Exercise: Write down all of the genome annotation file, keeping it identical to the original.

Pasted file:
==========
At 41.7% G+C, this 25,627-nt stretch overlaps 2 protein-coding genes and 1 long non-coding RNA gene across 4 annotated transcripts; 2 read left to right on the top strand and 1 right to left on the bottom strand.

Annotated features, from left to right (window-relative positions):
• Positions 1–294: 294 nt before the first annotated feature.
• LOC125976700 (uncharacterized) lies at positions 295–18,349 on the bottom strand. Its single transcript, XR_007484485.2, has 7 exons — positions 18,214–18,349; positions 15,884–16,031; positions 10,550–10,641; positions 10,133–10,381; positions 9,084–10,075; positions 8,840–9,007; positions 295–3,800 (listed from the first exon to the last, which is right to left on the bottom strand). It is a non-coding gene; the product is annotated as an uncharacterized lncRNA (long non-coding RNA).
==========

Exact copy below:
At 41.7% G+C, this 25,627-nt stretch overlaps 2 protein-coding genes and 1 long non-coding RNA gene across 4 annotated transcripts; 2 read left to right on the top strand and 1 right to left on the bottom strand.

Annotated features, from left to right (window-relative positions):
• Positions 1–294: 294 nt before the first annotated feature.
• LOC125976700 (uncharacterized) lies at positions 295–18,349 on the bottom strand. Its single transcript, XR_007484485.2, has 7 exons — positions 18,214–18,349; positions 15,884–16,031; positions 10,550–10,641; positions 10,133–10,381; positions 9,084–10,075; positions 8,840–9,007; positions 295–3,800 (listed from the first exon to the last, which is right to left on the bottom strand). It is a non-coding gene; the product is annotated as an uncharacterized lncRNA (long non-coding RNA).